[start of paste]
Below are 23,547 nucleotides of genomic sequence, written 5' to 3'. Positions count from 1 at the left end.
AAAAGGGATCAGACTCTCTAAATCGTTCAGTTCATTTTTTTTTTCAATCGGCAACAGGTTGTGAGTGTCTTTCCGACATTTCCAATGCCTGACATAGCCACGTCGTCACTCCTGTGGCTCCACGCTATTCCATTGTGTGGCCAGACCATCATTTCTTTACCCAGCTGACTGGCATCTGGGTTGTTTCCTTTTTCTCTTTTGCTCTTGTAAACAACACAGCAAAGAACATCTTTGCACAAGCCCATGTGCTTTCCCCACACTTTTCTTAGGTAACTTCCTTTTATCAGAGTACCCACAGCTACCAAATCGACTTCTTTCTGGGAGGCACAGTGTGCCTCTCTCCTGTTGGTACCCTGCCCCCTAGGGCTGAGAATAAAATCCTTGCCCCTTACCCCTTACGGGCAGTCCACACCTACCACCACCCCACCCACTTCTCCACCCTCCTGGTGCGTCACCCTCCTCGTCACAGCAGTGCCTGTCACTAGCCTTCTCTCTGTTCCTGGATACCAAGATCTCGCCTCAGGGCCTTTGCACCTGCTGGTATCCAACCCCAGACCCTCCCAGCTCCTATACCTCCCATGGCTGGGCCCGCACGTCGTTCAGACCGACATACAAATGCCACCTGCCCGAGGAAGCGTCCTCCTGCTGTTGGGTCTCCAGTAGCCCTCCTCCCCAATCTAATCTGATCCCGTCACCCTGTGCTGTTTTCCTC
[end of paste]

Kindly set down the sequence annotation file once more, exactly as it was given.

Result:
Below are 23,547 nucleotides of genomic sequence, written 5' to 3'. Positions count from 1 at the left end.
AAAAGGGATCAGACTCTCTAAATCGTTCAGTTCATTTTTTTTTTCAATCGGCAACAGGTTGTGAGTGTCTTTCCGACATTTCCAATGCCTGACATAGCCACGTCGTCACTCCTGTGGCTCCACGCTATTCCATTGTGTGGCCAGACCATCATTTCTTTACCCAGCTGACTGGCATCTGGGTTGTTTCCTTTTTCTCTTTTGCTCTTGTAAACAACACAGCAAAGAACATCTTTGCACAAGCCCATGTGCTTTCCCCACACTTTTCTTAGGTAACTTCCTTTTATCAGAGTACCCACAGCTACCAAATCGACTTCTTTCTGGGAGGCACAGTGTGCCTCTCTCCTGTTGGTACCCTGCCCCCTAGGGCTGAGAATAAAATCCTTGCCCCTTACCCCTTACGGGCAGTCCACACCTACCACCACCCCACCCACTTCTCCACCCTCCTGGTGCGTCACCCTCCTCGTCACAGCAGTGCCTGTCACTAGCCTTCTCTCTGTTCCTGGATACCAAGATCTCGCCTCAGGGCCTTTGCACCTGCTGGTATCCAACCCCAGACCCTCCCAGCTCCTATACCTCCCATGGCTGGGCCCGCACGTCGTTCAGACCGACATACAAATGCCACCTGCCCGAGGAAGCGTCCTCCTGCTGTTGGGTCTCCAGTAGCCCTCCTCCCCAATCTAATCTGATCCCGTCACCCTGTGCTGTTTTCCTC